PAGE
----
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Zuma to meet Buhari over MTN fine


President of South Africa, Jacob Zuma

President of South Africa, Jacob Zuma

• Firm votes $600m for settlement
• May be listed on Stock Exchange

To rescue its operations in Nigeria after N1.04 trillion fine slashed to $3.9 billion for contravening established regulations, MTN has set aside N118.2 billion ($600 million or R9287 million) for payment towards resolving the matter.

MTN, which expressed the hope that the penalty would be reduced further stated that the earlier N50 billion paid is included in the planned N118.2 billion settlement.

The telecommunications firm said that the R9287 million set aside is in accordance with the Principle of Prudence in generally accepted accounting standards, which requires that reasonable provisions be made for contingent liabilities.

The firm said discussions with the Nigerian authorities are still ongoing and stakeholders would be advised accordingly when a settlement is reached.

Reuters reported that the telecommunications firm might list its Nigerian unit on the Nigerian Stock Exchange (NSE) in Lagos, once it has resolved the disputed N780 billion fine with authorities in Nigeria, citing MTN’s Executive Chairman, Phuthuma Nhleko, as its source.

Meanwhile, South Africa President, Jacob Zuma, is billed to visit Nigeria next week for talks with President Muhammadu Buhari on the MTN fine and other economic issues, according to details of an itinerary at the Presidential Villa in Abuja.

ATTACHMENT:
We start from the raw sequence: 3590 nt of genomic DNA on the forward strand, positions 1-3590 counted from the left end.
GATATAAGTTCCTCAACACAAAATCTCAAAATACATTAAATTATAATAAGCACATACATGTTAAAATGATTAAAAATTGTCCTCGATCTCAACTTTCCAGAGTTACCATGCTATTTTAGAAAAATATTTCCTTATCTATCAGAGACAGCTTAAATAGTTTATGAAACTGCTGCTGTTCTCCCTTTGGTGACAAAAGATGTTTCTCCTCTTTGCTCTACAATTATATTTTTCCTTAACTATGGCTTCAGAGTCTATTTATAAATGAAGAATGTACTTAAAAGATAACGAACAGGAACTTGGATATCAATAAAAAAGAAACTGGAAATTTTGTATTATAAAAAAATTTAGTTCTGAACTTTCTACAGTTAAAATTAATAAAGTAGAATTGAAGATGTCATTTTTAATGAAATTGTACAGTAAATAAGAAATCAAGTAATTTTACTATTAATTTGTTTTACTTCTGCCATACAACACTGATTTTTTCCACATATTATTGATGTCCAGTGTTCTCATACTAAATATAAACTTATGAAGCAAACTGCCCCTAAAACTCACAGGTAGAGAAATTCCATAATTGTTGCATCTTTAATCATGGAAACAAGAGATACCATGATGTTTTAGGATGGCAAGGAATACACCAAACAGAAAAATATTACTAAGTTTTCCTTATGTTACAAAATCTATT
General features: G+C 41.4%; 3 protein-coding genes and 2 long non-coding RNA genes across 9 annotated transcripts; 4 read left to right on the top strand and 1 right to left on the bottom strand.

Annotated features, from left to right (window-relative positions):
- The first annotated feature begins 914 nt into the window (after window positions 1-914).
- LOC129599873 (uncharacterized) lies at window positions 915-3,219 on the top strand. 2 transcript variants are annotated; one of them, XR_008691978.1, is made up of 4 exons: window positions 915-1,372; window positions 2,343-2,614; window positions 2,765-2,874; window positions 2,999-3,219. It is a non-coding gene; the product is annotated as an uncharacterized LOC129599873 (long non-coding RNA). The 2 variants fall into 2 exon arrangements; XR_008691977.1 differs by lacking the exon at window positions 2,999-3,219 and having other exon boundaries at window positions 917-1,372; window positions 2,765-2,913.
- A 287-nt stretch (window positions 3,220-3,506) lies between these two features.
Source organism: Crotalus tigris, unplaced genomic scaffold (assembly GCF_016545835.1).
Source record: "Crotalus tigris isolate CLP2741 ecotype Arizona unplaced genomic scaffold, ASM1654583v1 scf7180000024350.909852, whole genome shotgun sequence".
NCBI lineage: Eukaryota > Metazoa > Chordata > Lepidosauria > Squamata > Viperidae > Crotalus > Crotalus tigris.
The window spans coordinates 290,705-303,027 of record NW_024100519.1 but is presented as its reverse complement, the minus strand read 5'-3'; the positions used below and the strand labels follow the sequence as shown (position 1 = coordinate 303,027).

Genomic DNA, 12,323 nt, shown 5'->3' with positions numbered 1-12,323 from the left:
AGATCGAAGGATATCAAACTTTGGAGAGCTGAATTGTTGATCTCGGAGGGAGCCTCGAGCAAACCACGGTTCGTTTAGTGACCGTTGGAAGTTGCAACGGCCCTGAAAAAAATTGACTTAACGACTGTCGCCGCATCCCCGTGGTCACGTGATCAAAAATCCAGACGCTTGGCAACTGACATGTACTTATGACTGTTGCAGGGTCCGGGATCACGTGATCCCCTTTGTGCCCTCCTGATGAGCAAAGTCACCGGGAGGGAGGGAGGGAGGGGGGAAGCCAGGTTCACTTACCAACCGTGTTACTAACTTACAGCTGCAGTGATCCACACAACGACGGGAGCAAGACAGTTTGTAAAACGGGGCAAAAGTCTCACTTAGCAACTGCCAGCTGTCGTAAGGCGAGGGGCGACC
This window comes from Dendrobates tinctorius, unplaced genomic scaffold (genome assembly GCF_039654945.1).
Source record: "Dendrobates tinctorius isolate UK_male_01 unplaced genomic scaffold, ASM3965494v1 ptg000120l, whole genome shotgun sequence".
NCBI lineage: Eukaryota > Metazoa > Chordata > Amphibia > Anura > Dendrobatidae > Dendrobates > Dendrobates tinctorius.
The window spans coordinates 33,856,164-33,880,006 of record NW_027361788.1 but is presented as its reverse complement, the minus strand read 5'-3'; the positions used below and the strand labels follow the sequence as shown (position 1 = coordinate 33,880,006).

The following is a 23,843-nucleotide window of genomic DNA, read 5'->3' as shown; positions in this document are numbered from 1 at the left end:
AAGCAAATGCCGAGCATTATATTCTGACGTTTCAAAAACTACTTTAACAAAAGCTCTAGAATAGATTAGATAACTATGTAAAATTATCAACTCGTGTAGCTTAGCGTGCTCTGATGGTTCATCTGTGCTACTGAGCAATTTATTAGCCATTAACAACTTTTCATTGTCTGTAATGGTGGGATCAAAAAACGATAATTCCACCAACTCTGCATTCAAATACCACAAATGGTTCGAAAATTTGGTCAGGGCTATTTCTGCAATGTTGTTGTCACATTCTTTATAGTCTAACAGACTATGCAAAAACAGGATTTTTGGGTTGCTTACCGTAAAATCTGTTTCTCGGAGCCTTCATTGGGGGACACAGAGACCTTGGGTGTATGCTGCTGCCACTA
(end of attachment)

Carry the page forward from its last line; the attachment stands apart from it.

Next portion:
Despite last week’s payment of N50bn as part of the fine by MTN Nigeria in “good faith,” and withdrawal of a lawsuit it instituted against the Nigerian Communications Commission (NCC), Communications Minister, Adebayo Shittu said he could not say if the company would get any further reprieve from the government.

He said only Buhari would make the final decision on any settlement over the penalty, adding that “It is within his power and jurisdiction to do that if he feels that it will be in the interests of Nigeria to so do.

“It is now for the government to meet with them and conclude negotiations. The final decision rests solely with President Buhari.”

MTN Nigeria declined commenting on the development. But officials at the MTN Group office in South Africa said, on condition of anonymity, that the telecoms company could head back to court if the government fails to reduce the N780bn fine.

“The MTN Group is looking in the way of Ahmed Joda, the ex-Chairman of the Board of Commissioners of the Nigerian Communications Commission, to get the government to significantly reduce the fine. We may resume the lawsuit if no deal with the Nigerian government sails through,” one of the officials said.

In another development, A Federal High Court, Abuja, yesterday held that MTN Nigeria and its Chief Executive Officer, Ferdi Moolman, must face trial over alleged copyright infringements, notwithstanding settlement with a complainant.

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